However, this does not mean the sociology system is perfect. What if two or three authors have contributed equally? An alternative option could be to write enough articles or chapters for each co-author to have first authorship on one of them, but this isn’t always possible or desirable. Some scholars use pseudonyms to ensure that equal contributions are recognised. Economic geographers Julie Graham and Katherine Gibson published several books and journal articles under the joint name J.K. Gibson-Graham, some of which were ‘sole’ authored and some with other co-authors. Geographers Caitlin Cahill, Sara Kindon, Rachel Pain and Mike Kesby have published together under the name Mrs C. Kinpaisby-Hill, and Kindon, Pain and Kesby have collectively used the name Mrs Kinpaisby. Professors EJ Renold and Jessica Ringrose work together as EJ Ringold.

This isn’t always an option, though, as publishers are not always happy to take an unconventional route. Book publishers for instance, will usually want as first author the person whose name they consider most likely to help sell copies. And, journal editors are sometimes reluctant to name participants who have co-authored journal articles, even when they evidently want to be named.

Acting ethically while co-writing is easier than acting ethically to co-publish, because authors have more autonomy while writing. Self-publishing may present opportunities for more creative representations of co-authorship practices, but self-published work is not generally valued by academia. Bumping up against the structures and priorities of big business, whether a publisher or a university, can make it more difficult for people to maintain an ethical course. Perhaps the most ethical option is to place work with a journal or publisher that is not for profit, so you are not contributing to shareholders’ dividends but to organisations that invest any surplus back into research dissemination.

To some extent, co-authorship is an academic virtue in itself. Co-authors learn from each other and help each other develop as researchers and scholars. Co-authored work is often stronger than it would have been if sole-authored. If we can also co-author ethically, that will further improve the quality of our collaborations and our outputs.

This blog, the monthly #CRMethodsChat on Twitter, and the videos on my YouTube channel, are funded by my beloved Patrons. Patrons receive exclusive content and various rewards, depending on their level of support, such as access to my special private Patreon-only blog posts, bi-monthly Q&A sessions on Zoom, free e-book downloads and signed copies of my books. Patrons can also suggest topics for my blogs and videos. If you want to support me by becoming a Patron click here. Whilst ongoing support would be fantastic you can make a one-time donation instead, through the PayPal button on this blog, if that works better for you. If you are not able to support me financially, please consider reviewing any of my books you have read – even a single-line review on Amazon or Goodreads is a huge help – or sharing a link to my work on social media. Thank you!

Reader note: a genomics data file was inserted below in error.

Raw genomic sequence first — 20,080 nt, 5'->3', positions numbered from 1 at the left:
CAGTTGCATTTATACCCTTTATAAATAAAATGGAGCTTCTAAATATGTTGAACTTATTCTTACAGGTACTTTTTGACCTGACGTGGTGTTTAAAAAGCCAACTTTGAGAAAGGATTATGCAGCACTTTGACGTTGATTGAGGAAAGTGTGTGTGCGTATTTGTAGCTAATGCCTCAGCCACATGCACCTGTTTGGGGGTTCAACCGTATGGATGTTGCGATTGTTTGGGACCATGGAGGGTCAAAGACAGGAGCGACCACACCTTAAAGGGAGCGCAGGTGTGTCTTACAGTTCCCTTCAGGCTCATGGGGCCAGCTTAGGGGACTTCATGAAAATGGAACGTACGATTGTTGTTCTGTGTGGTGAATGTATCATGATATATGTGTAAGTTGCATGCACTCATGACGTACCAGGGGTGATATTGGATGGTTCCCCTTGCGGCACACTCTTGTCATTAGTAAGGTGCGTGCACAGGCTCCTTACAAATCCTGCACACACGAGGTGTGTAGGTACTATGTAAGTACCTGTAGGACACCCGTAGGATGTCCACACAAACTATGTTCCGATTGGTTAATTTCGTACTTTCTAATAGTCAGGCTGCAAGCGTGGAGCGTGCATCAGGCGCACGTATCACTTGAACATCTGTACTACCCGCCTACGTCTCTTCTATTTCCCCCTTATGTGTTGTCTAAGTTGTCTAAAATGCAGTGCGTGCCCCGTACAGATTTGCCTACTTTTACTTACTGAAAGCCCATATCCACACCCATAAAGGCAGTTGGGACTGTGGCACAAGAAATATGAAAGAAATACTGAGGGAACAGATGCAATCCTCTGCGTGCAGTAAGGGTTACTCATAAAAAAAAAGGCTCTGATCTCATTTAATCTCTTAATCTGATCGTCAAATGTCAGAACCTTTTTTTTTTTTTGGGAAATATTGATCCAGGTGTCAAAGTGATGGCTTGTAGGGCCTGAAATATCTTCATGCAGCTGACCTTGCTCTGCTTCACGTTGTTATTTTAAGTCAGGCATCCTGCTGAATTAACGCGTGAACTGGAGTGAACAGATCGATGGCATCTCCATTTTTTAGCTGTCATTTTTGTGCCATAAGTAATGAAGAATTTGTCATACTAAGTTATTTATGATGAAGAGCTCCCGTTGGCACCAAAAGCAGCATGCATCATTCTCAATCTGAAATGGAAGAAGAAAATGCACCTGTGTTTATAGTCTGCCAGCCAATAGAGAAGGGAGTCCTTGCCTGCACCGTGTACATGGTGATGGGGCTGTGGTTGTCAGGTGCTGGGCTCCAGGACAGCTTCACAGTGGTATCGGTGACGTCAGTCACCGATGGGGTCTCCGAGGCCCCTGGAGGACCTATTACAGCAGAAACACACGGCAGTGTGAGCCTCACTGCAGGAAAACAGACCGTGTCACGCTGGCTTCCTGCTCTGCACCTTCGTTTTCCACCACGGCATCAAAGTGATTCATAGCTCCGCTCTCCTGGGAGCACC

How Independent is an Indie Researcher?

independent womanI have always loved being independent. My parents like to tell the story of the time when, soon after I learned to walk, they took me for a picnic in a local park. My father put me down on the grass, and I got to my feet and toddled away. My mother looked anxious, and my father said, reassuringly, ‘She won’t go far.’ But his confidence was misplaced, because I headed determinedly off into the wide green yonder, and he had to do a quick sprint to bring me back before I came to grief.

When I began researching, I called myself a freelance researcher, or a consultant researcher. I didn’t start calling myself an independent researcher until Immy Holloway told me I should, at a terrific research methods conference in Bournemouth in 2006. (The same conference where I met the incomparable Ken and Mary Gergen, as a result of which they kindly wrote the foreword for my creative research methods book.) As soon as Immy suggested the phrase, I took to it immediately. It seemed to suit.